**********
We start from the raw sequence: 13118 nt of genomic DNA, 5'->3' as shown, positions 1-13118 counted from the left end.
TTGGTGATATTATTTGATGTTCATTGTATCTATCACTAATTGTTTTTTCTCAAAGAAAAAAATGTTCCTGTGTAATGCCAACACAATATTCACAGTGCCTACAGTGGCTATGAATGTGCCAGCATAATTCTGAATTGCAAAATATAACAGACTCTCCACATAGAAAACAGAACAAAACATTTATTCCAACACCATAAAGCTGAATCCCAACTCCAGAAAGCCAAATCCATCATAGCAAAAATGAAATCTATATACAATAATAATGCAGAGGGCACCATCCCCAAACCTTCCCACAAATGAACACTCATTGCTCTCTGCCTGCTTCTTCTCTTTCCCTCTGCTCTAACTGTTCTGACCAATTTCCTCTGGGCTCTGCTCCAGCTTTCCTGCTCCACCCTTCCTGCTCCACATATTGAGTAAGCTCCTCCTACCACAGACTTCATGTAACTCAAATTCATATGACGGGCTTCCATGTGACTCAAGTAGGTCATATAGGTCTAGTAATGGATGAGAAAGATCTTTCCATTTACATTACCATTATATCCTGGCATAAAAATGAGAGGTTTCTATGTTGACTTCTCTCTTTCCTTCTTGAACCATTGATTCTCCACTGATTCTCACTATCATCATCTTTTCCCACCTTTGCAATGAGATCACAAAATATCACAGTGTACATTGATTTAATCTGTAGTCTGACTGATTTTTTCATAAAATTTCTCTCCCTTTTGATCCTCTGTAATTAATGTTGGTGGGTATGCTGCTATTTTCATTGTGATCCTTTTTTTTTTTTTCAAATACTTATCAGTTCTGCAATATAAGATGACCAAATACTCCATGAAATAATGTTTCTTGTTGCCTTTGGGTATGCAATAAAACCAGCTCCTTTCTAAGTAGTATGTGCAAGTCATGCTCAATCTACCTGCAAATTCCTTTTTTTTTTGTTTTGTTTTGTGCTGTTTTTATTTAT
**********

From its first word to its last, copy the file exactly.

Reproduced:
We start from the raw sequence: 13118 nt of genomic DNA, 5'->3' as shown, positions 1-13118 counted from the left end.
TTGGTGATATTATTTGATGTTCATTGTATCTATCACTAATTGTTTTTTCTCAAAGAAAAAAATGTTCCTGTGTAATGCCAACACAATATTCACAGTGCCTACAGTGGCTATGAATGTGCCAGCATAATTCTGAATTGCAAAATATAACAGACTCTCCACATAGAAAACAGAACAAAACATTTATTCCAACACCATAAAGCTGAATCCCAACTCCAGAAAGCCAAATCCATCATAGCAAAAATGAAATCTATATACAATAATAATGCAGAGGGCACCATCCCCAAACCTTCCCACAAATGAACACTCATTGCTCTCTGCCTGCTTCTTCTCTTTCCCTCTGCTCTAACTGTTCTGACCAATTTCCTCTGGGCTCTGCTCCAGCTTTCCTGCTCCACCCTTCCTGCTCCACATATTGAGTAAGCTCCTCCTACCACAGACTTCATGTAACTCAAATTCATATGACGGGCTTCCATGTGACTCAAGTAGGTCATATAGGTCTAGTAATGGATGAGAAAGATCTTTCCATTTACATTACCATTATATCCTGGCATAAAAATGAGAGGTTTCTATGTTGACTTCTCTCTTTCCTTCTTGAACCATTGATTCTCCACTGATTCTCACTATCATCATCTTTTCCCACCTTTGCAATGAGATCACAAAATATCACAGTGTACATTGATTTAATCTGTAGTCTGACTGATTTTTTCATAAAATTTCTCTCCCTTTTGATCCTCTGTAATTAATGTTGGTGGGTATGCTGCTATTTTCATTGTGATCCTTTTTTTTTTTTTCAAATACTTATCAGTTCTGCAATATAAGATGACCAAATACTCCATGAAATAATGTTTCTTGTTGCCTTTGGGTATGCAATAAAACCAGCTCCTTTCTAAGTAGTATGTGCAAGTCATGCTCAATCTACCTGCAAATTCCTTTTTTTTTTGTTTTGTTTTGTGCTGTTTTTATTTAT